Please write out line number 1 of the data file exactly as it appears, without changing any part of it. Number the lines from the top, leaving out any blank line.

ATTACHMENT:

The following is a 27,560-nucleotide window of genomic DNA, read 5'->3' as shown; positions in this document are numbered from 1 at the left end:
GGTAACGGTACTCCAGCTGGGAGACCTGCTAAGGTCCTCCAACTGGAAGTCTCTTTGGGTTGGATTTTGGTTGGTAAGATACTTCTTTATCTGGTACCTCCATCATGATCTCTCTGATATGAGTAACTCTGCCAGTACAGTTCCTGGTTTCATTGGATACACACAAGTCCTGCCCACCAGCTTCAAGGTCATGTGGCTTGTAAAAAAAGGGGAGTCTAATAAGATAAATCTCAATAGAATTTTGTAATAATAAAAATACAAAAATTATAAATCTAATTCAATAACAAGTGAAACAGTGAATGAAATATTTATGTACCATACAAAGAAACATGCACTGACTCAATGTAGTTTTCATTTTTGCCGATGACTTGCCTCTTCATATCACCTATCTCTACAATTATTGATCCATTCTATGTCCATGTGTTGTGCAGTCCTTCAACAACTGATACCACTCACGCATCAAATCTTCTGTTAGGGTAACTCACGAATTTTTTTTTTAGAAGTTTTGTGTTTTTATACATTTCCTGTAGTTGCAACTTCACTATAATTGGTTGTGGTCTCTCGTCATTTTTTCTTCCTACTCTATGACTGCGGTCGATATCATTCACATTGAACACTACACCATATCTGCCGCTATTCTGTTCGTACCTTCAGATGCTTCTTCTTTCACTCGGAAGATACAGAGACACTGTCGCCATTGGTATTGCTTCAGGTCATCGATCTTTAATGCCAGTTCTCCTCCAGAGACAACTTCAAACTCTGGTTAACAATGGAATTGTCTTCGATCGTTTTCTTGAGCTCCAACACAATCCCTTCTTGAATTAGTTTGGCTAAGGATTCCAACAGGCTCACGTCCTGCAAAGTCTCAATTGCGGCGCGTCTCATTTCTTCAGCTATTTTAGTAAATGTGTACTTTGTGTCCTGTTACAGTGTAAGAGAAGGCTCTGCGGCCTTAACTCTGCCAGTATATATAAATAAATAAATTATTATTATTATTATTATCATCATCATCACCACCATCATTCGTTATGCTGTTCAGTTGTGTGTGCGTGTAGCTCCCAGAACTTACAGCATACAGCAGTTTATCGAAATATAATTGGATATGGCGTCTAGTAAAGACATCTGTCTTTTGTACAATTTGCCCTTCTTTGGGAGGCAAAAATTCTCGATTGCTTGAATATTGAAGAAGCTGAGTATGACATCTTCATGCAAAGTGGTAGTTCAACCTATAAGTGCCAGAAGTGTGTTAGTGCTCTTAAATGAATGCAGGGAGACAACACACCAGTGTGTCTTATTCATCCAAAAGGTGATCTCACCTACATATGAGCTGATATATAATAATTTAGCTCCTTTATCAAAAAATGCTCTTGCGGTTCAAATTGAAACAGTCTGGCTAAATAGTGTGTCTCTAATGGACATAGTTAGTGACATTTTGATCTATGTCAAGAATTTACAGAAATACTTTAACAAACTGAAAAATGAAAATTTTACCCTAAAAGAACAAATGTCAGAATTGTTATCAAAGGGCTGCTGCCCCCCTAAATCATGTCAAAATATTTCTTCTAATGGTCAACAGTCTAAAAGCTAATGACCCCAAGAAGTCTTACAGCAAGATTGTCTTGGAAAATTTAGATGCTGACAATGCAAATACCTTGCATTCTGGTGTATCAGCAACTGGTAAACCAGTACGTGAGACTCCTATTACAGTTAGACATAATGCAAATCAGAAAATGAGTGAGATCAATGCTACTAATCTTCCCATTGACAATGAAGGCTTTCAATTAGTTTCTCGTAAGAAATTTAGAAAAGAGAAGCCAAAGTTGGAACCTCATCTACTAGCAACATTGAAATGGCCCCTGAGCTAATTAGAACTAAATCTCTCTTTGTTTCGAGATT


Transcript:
The following is a 27,560-nucleotide window of genomic DNA, read 5'->3' as shown; positions in this document are numbered from 1 at the left end: